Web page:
Coping with "Day two"...and beyond

When the immediate, life-threatening danger of a problem with your loved

one passes, another danger is lurking right behind: The danger of Bad Advice.


It’s now the day after your loved one’s emergency and the immediate danger has,

gratefully, been addressed or averted. You probably have a handle on what

happened… maybe it was a heart attack, maybe a stroke… something else…

But one thing you know for sure: This is either a one-off event and your loved one

is headed home, or… your loved one is going to need help for a while.

You will know the difference. And for either scenario, there are professionals

ready to help. You just have to find and choose the right one.


Where do you look? Who’s right for you?


Here’s the rub: You must find someone who you pay so that their allegiance is

only to you and your loved one.


1) The Hospital Social Worker.

This is someone who usually has the big picture, immersed as they are in

hospital/community work. The question becomes: Will they work for your family

privately? If the answer is, “No”, look elsewhere.


2) Your Mom or Dad’s MD.

Certainly you trust your family doctor. But they often don’t know about all the

senior-care services the community has to offer. Again, you may be best served by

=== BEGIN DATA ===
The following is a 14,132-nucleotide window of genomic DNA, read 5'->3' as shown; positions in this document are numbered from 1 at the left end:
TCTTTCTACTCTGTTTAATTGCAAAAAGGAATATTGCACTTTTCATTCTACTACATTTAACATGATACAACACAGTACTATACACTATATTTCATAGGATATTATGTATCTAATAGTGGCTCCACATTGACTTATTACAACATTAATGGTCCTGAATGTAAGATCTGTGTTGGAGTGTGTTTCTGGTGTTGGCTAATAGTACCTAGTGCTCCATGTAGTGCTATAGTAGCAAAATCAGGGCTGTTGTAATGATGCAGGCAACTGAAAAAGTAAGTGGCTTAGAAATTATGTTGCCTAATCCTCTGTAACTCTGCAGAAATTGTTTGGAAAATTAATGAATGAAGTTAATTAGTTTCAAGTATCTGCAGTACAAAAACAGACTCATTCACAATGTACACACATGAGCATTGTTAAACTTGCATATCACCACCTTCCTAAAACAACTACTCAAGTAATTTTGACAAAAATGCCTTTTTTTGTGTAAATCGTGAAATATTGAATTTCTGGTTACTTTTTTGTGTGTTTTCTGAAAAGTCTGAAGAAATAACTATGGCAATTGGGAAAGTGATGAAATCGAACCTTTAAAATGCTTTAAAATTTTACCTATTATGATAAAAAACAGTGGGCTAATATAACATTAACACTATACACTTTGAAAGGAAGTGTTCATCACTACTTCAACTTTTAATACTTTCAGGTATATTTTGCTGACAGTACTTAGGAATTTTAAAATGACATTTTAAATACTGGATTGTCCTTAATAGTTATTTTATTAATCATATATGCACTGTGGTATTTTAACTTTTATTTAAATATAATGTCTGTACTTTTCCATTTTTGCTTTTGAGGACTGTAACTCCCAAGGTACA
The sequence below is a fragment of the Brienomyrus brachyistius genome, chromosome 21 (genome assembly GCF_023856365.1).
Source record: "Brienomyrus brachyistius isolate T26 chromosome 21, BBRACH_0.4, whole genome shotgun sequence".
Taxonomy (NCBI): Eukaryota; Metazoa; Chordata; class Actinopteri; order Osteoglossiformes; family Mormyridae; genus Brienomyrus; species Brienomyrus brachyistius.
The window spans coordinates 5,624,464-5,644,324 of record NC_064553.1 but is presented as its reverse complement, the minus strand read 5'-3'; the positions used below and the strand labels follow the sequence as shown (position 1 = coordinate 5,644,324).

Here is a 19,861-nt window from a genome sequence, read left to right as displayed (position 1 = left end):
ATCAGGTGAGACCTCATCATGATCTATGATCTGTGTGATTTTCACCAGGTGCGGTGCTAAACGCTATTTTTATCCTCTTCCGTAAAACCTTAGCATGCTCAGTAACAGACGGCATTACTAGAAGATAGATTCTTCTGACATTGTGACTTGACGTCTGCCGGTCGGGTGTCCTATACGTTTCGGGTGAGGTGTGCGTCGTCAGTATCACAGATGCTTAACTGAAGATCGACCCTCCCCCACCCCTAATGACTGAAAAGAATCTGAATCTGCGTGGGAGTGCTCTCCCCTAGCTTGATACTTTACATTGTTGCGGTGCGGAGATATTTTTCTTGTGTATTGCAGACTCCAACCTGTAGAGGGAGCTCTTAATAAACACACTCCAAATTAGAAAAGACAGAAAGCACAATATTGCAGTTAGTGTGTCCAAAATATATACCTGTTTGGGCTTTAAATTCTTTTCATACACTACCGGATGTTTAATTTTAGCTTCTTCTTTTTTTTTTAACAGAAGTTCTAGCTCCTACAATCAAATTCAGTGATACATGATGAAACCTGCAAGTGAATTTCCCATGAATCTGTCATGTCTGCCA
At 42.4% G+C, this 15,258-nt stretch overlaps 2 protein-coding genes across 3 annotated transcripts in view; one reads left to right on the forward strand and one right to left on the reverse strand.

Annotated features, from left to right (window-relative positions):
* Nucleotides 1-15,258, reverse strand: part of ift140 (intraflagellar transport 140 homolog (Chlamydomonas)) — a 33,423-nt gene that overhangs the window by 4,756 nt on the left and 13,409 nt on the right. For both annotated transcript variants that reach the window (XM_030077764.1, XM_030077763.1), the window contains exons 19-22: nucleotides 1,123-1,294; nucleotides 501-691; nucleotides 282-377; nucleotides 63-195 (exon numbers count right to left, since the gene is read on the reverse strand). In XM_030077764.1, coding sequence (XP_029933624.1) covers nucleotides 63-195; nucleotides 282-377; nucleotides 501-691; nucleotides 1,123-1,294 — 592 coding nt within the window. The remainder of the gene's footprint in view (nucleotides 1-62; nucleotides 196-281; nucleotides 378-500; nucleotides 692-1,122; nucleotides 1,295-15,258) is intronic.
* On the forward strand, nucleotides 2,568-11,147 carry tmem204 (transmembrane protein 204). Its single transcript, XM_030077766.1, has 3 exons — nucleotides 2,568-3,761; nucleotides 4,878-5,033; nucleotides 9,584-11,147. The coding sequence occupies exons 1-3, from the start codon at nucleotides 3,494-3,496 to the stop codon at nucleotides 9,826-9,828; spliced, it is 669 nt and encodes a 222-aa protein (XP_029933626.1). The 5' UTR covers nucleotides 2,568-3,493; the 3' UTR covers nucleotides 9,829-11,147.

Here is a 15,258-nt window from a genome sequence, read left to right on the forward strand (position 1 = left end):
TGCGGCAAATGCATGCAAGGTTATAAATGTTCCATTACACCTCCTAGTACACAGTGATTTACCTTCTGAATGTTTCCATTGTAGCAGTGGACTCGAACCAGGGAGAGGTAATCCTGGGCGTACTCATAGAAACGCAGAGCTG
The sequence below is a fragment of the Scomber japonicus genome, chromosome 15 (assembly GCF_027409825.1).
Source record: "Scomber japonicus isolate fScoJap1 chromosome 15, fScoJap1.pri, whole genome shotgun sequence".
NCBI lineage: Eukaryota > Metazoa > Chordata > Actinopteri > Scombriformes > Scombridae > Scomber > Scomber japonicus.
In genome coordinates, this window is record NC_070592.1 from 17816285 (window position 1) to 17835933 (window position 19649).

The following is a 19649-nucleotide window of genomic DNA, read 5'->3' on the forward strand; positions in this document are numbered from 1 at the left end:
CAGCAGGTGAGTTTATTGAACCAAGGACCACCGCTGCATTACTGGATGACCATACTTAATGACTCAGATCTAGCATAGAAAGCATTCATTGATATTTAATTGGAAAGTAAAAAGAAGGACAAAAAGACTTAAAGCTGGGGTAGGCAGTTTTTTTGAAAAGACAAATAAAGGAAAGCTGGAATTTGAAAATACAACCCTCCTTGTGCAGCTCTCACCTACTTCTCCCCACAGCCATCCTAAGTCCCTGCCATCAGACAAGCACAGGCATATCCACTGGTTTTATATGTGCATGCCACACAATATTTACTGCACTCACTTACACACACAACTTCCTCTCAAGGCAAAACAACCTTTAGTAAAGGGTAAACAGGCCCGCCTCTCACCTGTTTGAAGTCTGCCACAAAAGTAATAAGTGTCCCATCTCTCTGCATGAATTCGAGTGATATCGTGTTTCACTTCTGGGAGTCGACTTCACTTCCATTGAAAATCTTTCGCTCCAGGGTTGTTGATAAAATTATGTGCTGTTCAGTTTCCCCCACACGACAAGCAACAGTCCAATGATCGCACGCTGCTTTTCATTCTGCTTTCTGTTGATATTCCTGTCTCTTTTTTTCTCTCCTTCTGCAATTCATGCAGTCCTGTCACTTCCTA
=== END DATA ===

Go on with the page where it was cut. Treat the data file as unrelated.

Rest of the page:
looking elsewhere.


3) The MD’s on-staff Social Worker.

This may be the very best option you can have. And you always have to ask the

physician if they have one because not all doctor offices do! Again, caveat emptor:

If the social worker is paid by an ‘outside’ entity, steer clear. They probably won’t

be working for you.


4) A Care Consultant.

This is a broad description. A Care Consultant can be someone with a nursing

degree/background or someone with a social work degree/background or even

someone with a physician’s degree or background. Remember… if you have to pay

for their services, they will align with your goals and no one else’s. (See our

Rene Writes Blog #11, “Overwhelmed by Elder Care duties and decisions…”


What defines the best Care Consultant for you?

It’s the professional who will agree to work for you and your family, independently

of any other organization or entity.

You need clear advice that is tailored to your exact situation. Lots of folks may

know the ropes, but only an Independent Care Consultant knows how to escort you

into the ‘system’ and deploy it to your advantage.


What should a good Care Consultant know?

Here is what you’ll need to hear about:


1) What care does my Mom/Dad/Loved One need right now?;

What care might they need in the future, based upon their diagnosis?


2) What impact will this care have on their finances?

What kind of insurance do they have?

Any Long Term Care coverage in place?

What will Medicare pay for?

Are they eligible for Medicaid benefits?

Are there community-based programs that can help?


3) Should we be speaking with Hospice providers now… or later?



Again, keep this caveat in mind:

If you work with the lowest-cost provider, you’re probably going to get the lowest-

cost advice. In the end, this is not one of the places you want to look for a bargain.

There just aren’t any. You pay for services yourself: You control outcomes.

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